Publication Date



Open access

Embargo Period


Degree Type


Degree Name

Doctor of Philosophy (PHD)


Philosophy (Arts and Sciences)

Date of Defense


First Committee Member

Otávio Bueno

Second Committee Member

Michael Slote

Third Committee Member

Markus Gabriel

Fourth Committee Member

Berit Brogaard

Fifth Committee Member

Mark Rowlands


How is one to react to the fact that, since immemorial times, persons have been engaged in disputes in metaphysics? It is argued that one is to adopt a conflictual craft, a synthesis of the skeptic craft and of the dogmatic one that serves to formulate the metametaphysical system of disputes. In making cases for the claims that characterize this system and in seeking to spell out its pertinence to contemporary analytic and continental philosophy, the dissertation starts by articulating an interpretation of two projects that have not been carefully discussed in relation to one another: Friedrich Nietzsche’s libertarian project of overcoming metaphysics and Rudolf Carnap’s egalitarian project of overcoming metaphysics. Then, a synthesis of these two projects is promoted, and dogmatists are criticized on the basis that they have resorted to “subtle” violence, a kind of violence that is not as upfront as corporeal ones, such as that of shooting someone. The dissertation proceeds by addressing the works of Willard van Orman Quine, Saul Kripke and Kit Fine in seeking to show that disputes are micro-political conflicts, that is, they are micro-wars that may be approached from a right-wing allegedly apolitical stance, or from a left-wing stance that seeks to show the political character of disputes. In proposing a heterodox reading of Gilles Deleuze, the dissertation defends the left-wing approach. Moreover, it is argued that micro-wars have an incommensurable greatness because it seems impossible to measure persons’ overall “amount” of emotions and/or time spent in dealing with disputes.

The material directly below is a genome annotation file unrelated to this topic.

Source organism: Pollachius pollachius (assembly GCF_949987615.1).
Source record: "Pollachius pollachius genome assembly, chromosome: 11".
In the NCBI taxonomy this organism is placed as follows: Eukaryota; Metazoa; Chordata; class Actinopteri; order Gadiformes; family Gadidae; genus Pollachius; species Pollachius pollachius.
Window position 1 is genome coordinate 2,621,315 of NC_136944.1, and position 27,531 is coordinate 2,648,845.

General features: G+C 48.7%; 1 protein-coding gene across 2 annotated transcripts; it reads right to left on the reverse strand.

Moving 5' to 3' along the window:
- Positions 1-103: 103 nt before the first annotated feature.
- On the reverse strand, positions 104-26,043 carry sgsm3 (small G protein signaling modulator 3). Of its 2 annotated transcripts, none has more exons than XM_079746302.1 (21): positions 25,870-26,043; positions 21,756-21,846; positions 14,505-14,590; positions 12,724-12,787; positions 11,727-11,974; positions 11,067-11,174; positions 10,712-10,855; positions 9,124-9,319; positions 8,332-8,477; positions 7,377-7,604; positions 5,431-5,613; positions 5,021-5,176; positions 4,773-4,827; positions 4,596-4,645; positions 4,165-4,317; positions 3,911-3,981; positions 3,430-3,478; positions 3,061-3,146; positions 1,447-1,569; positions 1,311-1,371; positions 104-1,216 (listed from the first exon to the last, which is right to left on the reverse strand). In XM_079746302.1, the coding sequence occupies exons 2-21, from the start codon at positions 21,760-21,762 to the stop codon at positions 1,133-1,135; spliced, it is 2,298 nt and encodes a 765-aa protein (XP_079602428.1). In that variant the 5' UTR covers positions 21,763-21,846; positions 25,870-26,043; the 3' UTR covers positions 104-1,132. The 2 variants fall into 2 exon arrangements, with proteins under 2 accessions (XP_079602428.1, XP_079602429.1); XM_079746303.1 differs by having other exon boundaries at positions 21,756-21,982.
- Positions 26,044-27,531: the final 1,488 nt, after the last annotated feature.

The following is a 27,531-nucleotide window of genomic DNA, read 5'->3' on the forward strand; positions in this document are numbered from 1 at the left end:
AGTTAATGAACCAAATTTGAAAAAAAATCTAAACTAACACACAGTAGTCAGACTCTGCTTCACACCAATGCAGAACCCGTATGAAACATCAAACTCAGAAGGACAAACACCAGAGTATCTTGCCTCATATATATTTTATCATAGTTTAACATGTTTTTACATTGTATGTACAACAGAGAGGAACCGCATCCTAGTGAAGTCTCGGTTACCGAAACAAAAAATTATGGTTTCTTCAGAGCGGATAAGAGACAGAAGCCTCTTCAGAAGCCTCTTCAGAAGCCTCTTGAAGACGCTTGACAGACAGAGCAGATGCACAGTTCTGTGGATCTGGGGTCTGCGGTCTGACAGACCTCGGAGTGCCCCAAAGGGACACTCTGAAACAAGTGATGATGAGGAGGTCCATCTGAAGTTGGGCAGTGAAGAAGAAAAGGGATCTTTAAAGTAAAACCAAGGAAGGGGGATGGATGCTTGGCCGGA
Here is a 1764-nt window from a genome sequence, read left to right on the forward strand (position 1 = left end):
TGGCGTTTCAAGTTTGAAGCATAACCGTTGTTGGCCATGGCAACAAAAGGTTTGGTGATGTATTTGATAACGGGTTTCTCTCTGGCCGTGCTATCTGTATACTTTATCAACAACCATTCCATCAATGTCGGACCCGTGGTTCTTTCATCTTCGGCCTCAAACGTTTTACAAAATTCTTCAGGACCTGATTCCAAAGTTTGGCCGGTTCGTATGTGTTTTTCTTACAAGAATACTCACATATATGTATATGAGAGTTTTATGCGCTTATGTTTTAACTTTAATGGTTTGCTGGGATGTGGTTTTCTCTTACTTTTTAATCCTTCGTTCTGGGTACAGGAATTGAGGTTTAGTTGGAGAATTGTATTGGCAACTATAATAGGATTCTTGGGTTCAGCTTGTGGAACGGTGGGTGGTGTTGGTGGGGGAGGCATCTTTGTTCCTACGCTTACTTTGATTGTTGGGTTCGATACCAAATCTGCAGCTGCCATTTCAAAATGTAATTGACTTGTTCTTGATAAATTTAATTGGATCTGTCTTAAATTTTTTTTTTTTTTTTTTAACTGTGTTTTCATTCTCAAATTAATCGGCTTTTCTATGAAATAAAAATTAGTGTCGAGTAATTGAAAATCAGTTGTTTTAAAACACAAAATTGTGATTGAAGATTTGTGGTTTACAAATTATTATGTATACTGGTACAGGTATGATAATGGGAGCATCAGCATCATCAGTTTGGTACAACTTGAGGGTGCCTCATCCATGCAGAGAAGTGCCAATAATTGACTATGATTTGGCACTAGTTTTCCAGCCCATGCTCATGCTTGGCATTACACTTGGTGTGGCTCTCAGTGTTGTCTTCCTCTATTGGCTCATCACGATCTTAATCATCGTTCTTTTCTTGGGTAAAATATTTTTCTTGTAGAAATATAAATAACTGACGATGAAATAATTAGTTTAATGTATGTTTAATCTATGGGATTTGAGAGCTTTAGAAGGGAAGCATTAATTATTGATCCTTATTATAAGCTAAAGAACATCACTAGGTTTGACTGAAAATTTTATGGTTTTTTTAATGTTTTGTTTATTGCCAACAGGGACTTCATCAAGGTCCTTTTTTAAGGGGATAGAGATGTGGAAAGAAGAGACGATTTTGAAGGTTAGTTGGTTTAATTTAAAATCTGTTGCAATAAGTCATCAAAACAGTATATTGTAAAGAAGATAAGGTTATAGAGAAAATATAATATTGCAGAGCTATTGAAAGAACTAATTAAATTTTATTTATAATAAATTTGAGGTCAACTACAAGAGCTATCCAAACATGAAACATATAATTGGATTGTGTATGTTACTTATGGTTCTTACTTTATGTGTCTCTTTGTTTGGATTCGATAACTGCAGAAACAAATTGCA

Disputes; metametaphysics; skepticism; analytic-continental gap; violence; politics